25% of missing children cases are cross-border in nature
Brussels, 25 May, 2015 - New data released by Missing Children Europe on the European missing children hotline available through the telephone number 116 000 in 29 countries reveals a 200% increase in the number of calls received since 2012.
The 116 000 European missing children hotline network saw a 21% increase in the number of missing children cases handled in 2014 compared to 2013. Children running away from home or care institutions continue to be the largest group of missing children reported making up 51% of cases. 7,3% of these children had runaway between 2-5 times in the same year.
37% of missing children reported to the hotline involved children abducted by a parent or legal guardian. 60% of these cases were international in nature. Other groups of missing children such as lost, injured or otherwise missing children, missing unaccompanied migrant children and criminal abductions make up 10%, 1% and 2% of missing children cases reported to the 116 000 hotline..
An overall 25% of missing children cases in 2014 concerned cross-border or international missing children cases, with 79% being intra EU and 6% concerning North Africa.
Referring to the newly released missing children data report, Maud de Boer-Buquicchio, President of Missing Children Europe and United Nations Special Rapporteur on the sale of children, child prostitution and child pornography stated, “Children running away from care institutions are specifically vulnerable to exploitation, as are children who escape from abuse in their homes. Unaccompanied migrant children continue to go missing from reception centres in different EU Member States and rarely find their way to support services, and risk to fall victim to exploitation by unscrupulous criminal networks. Family break downs in particular of international families increasingly result in one of the parents abducting the child to another country, and preventing contact between the child and the parent left behind. These issues need to be addressed urgently by the creation of preventive mechanisms including effective law enforcement, and child friendly helplines and hotlines.”
Hotlines also reported that up to 67% of the missing children for which cases were opened by a hotline in 2014 were found within the same year.
This missing children data will be shared on 25 May as part of several awareness raising campaigns in support of International Missing Children’s day. International Missing Children's day, is commemorated on May 25th around the world since 1983, in memory of 6-year-old Etan Patz who went missing on his way to school on May 25th 1979. The day sends a message of hope to families affected by child disappearances, and raises awareness about the problem, using the ‘forget-me-not’ flower as its symbol.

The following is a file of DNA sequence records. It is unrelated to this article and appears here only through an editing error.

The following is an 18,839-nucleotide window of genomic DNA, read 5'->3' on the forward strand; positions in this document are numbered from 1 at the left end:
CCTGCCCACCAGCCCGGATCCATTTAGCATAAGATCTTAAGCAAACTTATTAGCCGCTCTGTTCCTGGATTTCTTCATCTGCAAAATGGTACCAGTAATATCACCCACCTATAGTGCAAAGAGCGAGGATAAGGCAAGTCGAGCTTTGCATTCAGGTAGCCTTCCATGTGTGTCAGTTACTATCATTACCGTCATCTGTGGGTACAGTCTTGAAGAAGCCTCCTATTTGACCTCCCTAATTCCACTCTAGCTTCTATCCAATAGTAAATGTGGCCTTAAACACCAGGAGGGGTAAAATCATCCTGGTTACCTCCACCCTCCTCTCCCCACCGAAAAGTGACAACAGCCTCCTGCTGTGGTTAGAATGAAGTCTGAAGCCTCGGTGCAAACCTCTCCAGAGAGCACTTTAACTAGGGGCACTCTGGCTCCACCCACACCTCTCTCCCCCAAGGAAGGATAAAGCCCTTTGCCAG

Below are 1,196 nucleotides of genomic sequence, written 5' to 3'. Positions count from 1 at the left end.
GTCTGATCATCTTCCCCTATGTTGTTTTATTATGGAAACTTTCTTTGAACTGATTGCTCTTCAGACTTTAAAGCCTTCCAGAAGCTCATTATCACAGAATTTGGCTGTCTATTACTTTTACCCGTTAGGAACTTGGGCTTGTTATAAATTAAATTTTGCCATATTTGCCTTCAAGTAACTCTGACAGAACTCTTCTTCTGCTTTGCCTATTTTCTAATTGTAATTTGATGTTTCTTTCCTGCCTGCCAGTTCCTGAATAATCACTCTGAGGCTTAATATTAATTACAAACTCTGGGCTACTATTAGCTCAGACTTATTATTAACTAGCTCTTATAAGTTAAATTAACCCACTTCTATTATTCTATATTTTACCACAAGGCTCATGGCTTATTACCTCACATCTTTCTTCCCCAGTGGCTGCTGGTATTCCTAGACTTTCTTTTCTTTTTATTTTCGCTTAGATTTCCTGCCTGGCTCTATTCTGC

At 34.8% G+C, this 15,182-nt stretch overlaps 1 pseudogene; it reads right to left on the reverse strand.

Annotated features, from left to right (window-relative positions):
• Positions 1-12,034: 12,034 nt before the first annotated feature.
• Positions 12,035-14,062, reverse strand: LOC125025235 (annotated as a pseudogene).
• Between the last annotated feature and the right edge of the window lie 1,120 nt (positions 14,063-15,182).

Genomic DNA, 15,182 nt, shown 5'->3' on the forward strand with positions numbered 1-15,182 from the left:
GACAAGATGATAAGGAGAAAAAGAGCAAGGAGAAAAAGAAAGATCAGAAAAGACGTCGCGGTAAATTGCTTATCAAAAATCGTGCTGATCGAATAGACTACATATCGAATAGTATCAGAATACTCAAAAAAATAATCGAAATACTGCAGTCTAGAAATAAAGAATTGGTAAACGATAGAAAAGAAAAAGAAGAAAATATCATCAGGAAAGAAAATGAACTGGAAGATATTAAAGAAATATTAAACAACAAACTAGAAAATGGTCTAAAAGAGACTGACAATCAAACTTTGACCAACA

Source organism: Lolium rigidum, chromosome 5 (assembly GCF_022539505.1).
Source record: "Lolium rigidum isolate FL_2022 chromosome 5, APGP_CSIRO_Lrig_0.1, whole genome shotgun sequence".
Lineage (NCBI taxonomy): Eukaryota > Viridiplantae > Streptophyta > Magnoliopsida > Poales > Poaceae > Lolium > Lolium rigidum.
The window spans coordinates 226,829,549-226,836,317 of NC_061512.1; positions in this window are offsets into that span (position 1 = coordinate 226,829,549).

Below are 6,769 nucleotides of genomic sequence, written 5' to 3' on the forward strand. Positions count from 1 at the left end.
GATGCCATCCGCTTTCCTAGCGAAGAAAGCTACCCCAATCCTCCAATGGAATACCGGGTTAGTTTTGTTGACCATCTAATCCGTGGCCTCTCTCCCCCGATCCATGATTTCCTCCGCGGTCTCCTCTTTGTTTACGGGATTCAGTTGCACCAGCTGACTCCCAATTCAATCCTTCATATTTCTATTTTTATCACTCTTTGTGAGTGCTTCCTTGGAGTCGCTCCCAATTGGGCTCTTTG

Missing Children Europe will also be organising several other efforts to raise awareness of the issue and the 116 000 European hotline together with its members including a round table and photo exhibition at the European Parliament. The round table will bring together families who have been affected by child disappearances, EU policy makers and key practitioners to discuss the Missing Children Memorandum put together by Missing Children Europe and its members. This Memorandum offers recommendations on effective ways to tackle the issue of missing children. The event will be attended by members of Missing Children Europe’s Patrons’ Council, including Her Majesty Queen Paola, Her Excellency Marie Louise Coleiro Preca (President of Malta) and Mrs. Barroso. See pictures from the event here.
A photo exhibition "Missing children: Out of focus" presenting 3 real stories of missing children will also be showcased at the European Parliament between May 25-29th to raise awareness of the issue of missing children. In this exhibition, Photographer Natalie Hill, attempts to highlight the real issues of missing children through taking out of focus shots of their experiences. The exhibition hopes to drive home an important message: that the phenomena of missing children is often unclear or 'out of focus' due to its complexity. Most children do not go missing in isolated situations. Rather, the phenomenon is linked very closely to several causes and consequences including sexual exploitation and abuse, conflict, neglect, poverty, bullying, grooming, trafficking, labour exploitation etc. The exhibition will also launch Missing Children Europe's new video highlighting the cross border nature of the issue. Check out pictures from the event here.
Other efforts include a social media thunderclap campaign supported by over 400 people who donated their Tweets, Facebook and Tumblr posts. On May 25th at 5:30 pm CEST, the same message to #Save116000 the European missing children hotline number in people's phones was sent out via all supporters' in honour of International Missing Children’s day.
 Data recording and collection practices vary across organisations and EU member state and have an impact on the uniformity and comparability of data provided.
 Missing children data and figures were received from 25 organisations handling the 116 000 hotline in 2013 compared with 27 organisations in 2014.